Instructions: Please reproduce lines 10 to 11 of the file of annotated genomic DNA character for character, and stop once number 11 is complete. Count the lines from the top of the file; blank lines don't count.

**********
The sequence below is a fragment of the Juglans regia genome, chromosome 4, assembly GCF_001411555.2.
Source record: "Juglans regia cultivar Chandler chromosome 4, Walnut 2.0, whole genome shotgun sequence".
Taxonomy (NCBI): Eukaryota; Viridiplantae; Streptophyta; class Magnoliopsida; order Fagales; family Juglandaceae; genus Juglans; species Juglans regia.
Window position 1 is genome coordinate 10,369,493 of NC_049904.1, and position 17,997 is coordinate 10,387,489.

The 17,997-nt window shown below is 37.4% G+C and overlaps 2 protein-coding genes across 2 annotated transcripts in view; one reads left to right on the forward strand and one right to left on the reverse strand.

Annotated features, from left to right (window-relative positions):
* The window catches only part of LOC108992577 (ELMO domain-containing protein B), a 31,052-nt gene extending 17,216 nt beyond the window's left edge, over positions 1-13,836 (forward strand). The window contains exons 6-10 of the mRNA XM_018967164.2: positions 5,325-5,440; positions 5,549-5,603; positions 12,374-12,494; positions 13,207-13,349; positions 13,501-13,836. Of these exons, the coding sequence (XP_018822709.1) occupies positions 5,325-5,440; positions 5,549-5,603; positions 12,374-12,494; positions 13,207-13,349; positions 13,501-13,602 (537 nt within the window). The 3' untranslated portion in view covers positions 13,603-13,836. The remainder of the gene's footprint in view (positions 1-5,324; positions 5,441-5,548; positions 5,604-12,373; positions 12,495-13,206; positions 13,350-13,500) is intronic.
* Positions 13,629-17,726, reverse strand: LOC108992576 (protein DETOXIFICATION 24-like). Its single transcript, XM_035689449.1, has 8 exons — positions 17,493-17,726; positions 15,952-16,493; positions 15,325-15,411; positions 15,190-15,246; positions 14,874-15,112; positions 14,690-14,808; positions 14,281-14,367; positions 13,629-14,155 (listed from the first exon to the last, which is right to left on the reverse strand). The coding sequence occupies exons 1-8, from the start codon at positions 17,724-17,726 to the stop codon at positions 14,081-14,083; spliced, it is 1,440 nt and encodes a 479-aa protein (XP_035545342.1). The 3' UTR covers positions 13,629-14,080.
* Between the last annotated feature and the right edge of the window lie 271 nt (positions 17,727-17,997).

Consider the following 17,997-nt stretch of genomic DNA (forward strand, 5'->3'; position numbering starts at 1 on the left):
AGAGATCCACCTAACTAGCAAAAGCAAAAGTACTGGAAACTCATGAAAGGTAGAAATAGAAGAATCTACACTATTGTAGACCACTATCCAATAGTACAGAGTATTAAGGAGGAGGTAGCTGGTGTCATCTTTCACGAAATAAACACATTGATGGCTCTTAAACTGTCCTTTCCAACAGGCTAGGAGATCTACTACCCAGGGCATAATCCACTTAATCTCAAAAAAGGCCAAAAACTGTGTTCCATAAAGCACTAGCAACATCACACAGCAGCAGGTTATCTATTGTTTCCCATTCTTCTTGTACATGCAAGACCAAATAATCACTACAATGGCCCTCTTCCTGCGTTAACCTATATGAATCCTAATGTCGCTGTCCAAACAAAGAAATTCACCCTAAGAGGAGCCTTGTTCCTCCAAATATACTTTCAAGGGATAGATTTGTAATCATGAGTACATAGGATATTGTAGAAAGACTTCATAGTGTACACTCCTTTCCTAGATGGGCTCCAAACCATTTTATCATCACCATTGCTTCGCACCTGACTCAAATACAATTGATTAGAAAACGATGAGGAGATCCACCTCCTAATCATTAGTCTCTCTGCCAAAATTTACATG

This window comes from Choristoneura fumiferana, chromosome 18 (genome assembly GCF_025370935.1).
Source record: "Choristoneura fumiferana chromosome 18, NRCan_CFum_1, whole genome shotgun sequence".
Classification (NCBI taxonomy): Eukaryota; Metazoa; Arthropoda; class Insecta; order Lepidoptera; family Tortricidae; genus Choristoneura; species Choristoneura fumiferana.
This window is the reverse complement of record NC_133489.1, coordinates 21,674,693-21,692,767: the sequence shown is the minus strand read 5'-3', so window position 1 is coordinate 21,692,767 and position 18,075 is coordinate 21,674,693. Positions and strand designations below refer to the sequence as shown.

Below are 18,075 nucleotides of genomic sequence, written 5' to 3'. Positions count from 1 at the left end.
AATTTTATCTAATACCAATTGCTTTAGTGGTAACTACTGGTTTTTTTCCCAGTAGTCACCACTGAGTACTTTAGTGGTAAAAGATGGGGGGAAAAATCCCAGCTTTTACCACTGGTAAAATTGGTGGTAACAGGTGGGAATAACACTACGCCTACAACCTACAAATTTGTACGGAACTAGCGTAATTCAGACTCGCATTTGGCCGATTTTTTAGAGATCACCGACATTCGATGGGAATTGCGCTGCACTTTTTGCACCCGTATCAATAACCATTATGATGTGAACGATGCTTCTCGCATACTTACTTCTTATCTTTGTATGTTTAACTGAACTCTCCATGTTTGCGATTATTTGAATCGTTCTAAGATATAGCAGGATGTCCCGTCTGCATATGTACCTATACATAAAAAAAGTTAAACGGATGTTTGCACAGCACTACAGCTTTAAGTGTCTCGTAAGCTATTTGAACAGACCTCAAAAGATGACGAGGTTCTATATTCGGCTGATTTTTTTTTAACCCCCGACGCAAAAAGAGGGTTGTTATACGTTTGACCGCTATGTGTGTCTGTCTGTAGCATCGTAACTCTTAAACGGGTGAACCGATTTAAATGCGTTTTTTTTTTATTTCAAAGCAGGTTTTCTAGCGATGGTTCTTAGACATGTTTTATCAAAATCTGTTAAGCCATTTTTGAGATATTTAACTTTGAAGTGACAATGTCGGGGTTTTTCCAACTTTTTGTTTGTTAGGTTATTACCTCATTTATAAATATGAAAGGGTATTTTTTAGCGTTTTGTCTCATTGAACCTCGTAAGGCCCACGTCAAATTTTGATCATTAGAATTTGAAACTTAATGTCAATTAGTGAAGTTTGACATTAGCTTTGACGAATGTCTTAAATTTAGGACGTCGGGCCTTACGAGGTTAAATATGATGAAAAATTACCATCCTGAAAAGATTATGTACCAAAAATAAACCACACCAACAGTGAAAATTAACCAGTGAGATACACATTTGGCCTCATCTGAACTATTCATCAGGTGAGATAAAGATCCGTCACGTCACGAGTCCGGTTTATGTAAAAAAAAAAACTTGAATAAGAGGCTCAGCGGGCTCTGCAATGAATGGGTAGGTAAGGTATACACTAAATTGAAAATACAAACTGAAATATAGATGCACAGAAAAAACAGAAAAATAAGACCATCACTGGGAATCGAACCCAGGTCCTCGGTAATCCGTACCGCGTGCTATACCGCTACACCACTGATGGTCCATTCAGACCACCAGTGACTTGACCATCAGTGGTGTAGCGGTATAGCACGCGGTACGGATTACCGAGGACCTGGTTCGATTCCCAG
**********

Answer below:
Consider the following 17,997-nt stretch of genomic DNA (forward strand, 5'->3'; position numbering starts at 1 on the left):
AGAGATCCACCTAACTAGCAAAAGCAAAAGTACTGGAAACTCATGAAAGGTAGAAATAGAAGAATCTACACTATTGTAGACCACTATCCAATAGTACAGAGTATTAAGGAGGAGGTAGCTGGTGTCATCTTTCACGAAATAAACACATTGATGGCTCTTAAACTGTCCTTTCCAACAGGCTAGGAGATCTACTACCCAGGGCATAATCCACTTAATCTCAAAAAAGGCCAAAAACTGTGTTCCATAAAGCACTAGCAACATCACACAGCAGCAGGTTATCTATTGTTTCCCATTCTTCTTGTACATGCAAGACCAAATAATCACTACAATGGCCCTCTTCCTGCGTTAACCTATATGAATCCTAATGTCGCTGTCCAAACAAAGAAATTCACCCTAAGAGGAGCCTTGTTCCTCCAAATATACTTTCAAGGGATAGATTTGTAATCATGAGTACATAGGATATTGTAGAAAGACTTCATAGTGTACACTCCTTTCCTAGATGGGCTCCAAACCATTTTATCATCACCATTGCTTCGCACCTGACTCAAATACAATTGATTAGAAAACGATGAGGAGATCCACCTCCTAATCATTAGTCTCTCTGCCAAAATTTACATG